As the eventing winter turns to spring around Eventing Nation, our good friends at Point Two have released their spring event schedule where they will be hosting Point Two booths. At the booths you can check out and demo the vests in person, stock up on cannisters if you already have a vest, check out the new hybrid vest, as well as color swap your airjacket for just $100. I can't tell you how many people have a black Point Two and ask me to get them one that matches their XC colors--as if part of Point Two's EN sponsorship involves some sort of colored airjacket tree that grows in my back yard. But, now all of your color problems can be solved for $100. Point Two will have booths at the following events:
March 4-6 Sporting Days Farm, Aiken March 11-13 Red Hills, Tallahassee March 19-20 Three Day Ranch, Temecula, California March 31-April 3 Galway Downs, Temecula April 28-May 1 Rolex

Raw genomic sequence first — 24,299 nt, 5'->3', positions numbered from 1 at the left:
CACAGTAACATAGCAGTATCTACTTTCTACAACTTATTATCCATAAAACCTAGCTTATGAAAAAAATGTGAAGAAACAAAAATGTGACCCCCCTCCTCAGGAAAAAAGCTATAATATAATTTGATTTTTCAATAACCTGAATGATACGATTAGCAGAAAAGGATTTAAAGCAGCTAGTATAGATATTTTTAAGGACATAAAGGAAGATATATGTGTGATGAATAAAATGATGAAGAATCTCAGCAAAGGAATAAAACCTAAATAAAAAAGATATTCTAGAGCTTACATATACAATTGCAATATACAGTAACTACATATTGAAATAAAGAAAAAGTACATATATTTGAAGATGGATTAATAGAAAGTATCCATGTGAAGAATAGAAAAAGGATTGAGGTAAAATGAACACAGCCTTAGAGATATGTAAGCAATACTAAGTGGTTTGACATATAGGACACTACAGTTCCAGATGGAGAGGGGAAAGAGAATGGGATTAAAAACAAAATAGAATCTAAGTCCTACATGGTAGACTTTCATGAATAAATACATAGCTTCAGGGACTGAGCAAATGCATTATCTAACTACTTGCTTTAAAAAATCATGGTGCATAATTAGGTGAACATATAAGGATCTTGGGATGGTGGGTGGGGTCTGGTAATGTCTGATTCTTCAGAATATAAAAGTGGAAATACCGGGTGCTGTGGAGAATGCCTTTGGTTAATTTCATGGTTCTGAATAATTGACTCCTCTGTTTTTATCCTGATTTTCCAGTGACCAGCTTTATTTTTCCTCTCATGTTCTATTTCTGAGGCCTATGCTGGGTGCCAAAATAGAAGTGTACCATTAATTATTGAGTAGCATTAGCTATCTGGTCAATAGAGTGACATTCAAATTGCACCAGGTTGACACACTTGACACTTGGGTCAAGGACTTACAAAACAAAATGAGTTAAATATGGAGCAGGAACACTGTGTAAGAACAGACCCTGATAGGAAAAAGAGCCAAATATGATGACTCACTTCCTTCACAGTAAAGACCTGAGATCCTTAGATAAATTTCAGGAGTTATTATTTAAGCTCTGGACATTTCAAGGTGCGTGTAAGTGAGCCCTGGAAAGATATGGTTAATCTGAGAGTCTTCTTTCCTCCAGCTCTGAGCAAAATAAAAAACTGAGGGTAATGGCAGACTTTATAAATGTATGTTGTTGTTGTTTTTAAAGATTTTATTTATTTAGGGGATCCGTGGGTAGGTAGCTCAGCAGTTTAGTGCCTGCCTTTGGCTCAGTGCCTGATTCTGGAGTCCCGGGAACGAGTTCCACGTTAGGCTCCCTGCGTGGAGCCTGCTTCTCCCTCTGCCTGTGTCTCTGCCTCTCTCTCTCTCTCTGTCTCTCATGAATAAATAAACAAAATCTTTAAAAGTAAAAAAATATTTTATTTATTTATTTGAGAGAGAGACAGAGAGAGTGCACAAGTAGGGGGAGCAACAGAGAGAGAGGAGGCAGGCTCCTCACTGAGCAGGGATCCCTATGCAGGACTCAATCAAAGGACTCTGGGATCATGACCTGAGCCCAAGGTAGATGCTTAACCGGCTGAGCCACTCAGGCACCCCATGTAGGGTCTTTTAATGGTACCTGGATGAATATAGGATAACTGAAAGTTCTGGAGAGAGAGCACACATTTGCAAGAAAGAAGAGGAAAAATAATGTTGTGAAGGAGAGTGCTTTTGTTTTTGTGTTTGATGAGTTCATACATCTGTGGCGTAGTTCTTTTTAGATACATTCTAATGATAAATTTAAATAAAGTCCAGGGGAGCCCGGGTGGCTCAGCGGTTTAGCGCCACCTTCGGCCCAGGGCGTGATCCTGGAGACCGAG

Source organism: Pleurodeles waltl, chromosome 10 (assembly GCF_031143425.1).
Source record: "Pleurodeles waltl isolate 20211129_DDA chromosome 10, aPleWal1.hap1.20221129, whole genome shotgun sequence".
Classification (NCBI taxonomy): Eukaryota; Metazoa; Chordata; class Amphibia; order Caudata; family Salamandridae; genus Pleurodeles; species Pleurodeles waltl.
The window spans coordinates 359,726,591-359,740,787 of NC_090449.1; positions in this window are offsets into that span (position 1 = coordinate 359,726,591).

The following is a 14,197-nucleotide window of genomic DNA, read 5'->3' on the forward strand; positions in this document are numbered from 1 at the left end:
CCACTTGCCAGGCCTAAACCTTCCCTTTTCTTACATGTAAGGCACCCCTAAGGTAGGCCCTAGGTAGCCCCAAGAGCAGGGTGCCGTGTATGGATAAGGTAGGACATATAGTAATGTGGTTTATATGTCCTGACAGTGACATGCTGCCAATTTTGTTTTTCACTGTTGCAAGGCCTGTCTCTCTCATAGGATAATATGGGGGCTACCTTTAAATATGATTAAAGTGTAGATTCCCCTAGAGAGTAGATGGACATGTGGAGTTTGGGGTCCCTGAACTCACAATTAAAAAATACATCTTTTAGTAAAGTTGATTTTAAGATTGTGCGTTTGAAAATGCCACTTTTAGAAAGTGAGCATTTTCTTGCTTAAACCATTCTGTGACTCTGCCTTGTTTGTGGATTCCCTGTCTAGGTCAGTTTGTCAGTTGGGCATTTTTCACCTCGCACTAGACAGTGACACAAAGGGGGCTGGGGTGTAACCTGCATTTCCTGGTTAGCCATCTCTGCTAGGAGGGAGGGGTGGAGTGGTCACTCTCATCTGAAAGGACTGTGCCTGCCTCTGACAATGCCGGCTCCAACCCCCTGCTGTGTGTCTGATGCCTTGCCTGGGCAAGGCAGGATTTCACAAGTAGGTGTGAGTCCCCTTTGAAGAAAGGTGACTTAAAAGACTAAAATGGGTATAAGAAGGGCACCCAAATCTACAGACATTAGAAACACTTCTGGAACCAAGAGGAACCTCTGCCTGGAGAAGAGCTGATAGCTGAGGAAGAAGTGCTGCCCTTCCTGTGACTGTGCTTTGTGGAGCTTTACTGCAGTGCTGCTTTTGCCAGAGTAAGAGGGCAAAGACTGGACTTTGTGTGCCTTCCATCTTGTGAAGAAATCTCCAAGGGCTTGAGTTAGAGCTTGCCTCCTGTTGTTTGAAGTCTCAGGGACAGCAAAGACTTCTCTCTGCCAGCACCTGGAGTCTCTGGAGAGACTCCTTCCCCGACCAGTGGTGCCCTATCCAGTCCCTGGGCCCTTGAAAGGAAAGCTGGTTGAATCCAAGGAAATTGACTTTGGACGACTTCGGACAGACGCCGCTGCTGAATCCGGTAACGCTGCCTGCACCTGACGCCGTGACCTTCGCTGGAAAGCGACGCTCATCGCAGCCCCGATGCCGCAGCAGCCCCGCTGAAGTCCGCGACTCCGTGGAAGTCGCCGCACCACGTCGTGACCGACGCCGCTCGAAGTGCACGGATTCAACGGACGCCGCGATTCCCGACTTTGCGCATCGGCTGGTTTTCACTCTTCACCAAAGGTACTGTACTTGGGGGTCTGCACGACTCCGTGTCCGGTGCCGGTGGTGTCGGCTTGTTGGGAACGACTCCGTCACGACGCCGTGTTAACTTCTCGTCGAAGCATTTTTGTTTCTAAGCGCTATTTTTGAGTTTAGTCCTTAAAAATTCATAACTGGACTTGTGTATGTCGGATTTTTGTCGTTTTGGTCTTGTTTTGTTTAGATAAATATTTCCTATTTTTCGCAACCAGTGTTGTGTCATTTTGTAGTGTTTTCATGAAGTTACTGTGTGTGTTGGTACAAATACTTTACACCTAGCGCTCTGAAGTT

As if that all isn't enough, Point Two will also be giving $200 prize vouchers to division winners. As always, thanks to you and Point Two for your continued support of Eventing Nation. Go eventing.
My good friend Rebecca Polan, who is a Virginia eventer now focusing on dressage with her former upper level horse, just sent me this quick email about Sharon White. Sharon, of course, broke her hip in a fall at Fair Hill last October and it's great to hear that she is back to competing. I spoke with Sharon a few weeks ago and she told me that her recovery is going well and she is excited for her doctors to let her return to eventing. Bur for now, it's all circles for Sharon:
I am down in sunny southern Florida (Wellington) getting my dressage on. I just arrived this past Friday and was helping my coach, Pati Pierucci, out at a show yesterday and today. I was maybe a little too excited when I looked up and saw none other than the amazing Sharon White pulling into the show grounds. A friendly and familiar face! I say amazing because even though we don't really know each other, she always recognizes me and says hello, she is really one of the friendliest professionals I've ever met.